“I’m like ‘Yeah, let me get a plane ticket,’” Dalhausser said.

They practiced once and still finished seventh, higher than any other American team. It was critical for a number of reasons, though one in particular: Rogers and Scott, for all the success they reaped in America, had never medaled on the world stage. With one day of practice, he and Dalhausser nearly pulled it off at the World Championships.

“The rest,” Dalhausser says before trailing off, allowing the lengthy, unspoken resume of he and Rogers’ partnership to speak for him. The “rest,” was 29 AVP wins in the 2006, 2007 and 2008 seasons. It was three straight FIVB wins leading into the 2008 Beijing Games, where they were the No. 2 seed and heavy favorites to win the gold.

And then the universe went to work again.


The Olympics come around twice a decade, and they do so with much pomp and circumstance, with celebration and ceremony, unrivaled pressure to go with never before felt pride of playing for one’s country. It is more than a competition. It is an experience. Sometimes, those experiences don’t bode well for the competition.

Like the Opening Ceremony.

Beijing’s Opening Ceremony has been labeled, almost unanimously by news outlets, as the best ever. More than 100 heads of state came to see the extravaganza, which cost more than $100 million.

So no, Dalhausser was not going to miss them, even if he had to play the next morning. Rogers participated in the Parade of Nations and then bailed. He and Jake Gibb, who was playing with Sean Rosenthal, were in the hotel by 11. Dalhausser ambled in at 4 in the morning.

They played a few hours later.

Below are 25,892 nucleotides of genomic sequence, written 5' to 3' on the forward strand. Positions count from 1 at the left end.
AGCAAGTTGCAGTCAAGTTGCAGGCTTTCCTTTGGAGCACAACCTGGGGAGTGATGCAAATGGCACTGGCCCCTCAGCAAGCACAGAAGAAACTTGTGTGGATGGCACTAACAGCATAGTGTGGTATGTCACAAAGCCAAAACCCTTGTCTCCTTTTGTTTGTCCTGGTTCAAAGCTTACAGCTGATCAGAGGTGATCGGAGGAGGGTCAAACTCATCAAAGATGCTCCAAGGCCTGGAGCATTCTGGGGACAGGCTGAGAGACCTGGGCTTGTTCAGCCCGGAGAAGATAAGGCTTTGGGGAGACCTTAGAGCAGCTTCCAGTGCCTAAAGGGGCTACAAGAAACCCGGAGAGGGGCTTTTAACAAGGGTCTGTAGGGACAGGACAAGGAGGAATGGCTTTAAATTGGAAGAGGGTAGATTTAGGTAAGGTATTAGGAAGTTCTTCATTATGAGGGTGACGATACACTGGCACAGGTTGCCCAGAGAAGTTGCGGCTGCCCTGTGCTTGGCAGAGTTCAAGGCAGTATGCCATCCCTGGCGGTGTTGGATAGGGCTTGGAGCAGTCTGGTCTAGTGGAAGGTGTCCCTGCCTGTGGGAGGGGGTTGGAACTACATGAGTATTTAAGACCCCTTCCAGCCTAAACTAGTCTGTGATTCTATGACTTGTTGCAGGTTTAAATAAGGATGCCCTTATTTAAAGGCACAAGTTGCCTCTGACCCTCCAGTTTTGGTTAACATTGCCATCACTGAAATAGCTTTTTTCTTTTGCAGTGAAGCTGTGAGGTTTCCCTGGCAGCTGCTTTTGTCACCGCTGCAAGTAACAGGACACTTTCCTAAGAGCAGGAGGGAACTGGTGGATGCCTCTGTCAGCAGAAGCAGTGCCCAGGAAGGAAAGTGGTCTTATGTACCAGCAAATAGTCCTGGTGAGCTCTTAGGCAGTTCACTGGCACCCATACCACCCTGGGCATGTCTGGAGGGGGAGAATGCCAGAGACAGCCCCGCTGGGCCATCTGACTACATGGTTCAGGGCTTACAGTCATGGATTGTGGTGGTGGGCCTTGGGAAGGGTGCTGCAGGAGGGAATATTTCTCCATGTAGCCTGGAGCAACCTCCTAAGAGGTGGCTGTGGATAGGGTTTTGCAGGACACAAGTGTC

Not that it should have mattered all that much. Dalhausser’s primary role in that partnership was to bomb serves and set Rogers. Their first-round match was favorable, too, against Latvia’s Martins Plavins and Aleksandrs Samoilovs, the No. 23-seed. The last time Dalhausser and Rogers had played them, in Brazil in 2007, the Americans won 21-8, 21-14.

Dalhausser admitted in a previous interview that he “took them lightly.” He also readily admits that the Latvians gave him a bit of a shock when they served him every single ball, something that no team had ever done. It just so happened to be the day after Dalhausser was on his feet for seven straight hours, marveling at the glitz and glamour of the Opening Ceremony.

“It’s funny,” he said. “It’s almost like they sensed a weakness.”

They did. And it worked, as Latvia shocked the world with a 21-19, 21-18 upset of the Americans that is still considered to be the greatest upset in Olympic beach volleyball history.

“It was brutal,” Rogers said. “It sucked. No other way to say it. It was a serious bummer. It kind of was because Phil was terrible that game. He was exhausted and you could tell; he couldn’t jump, his legs were basically dust.”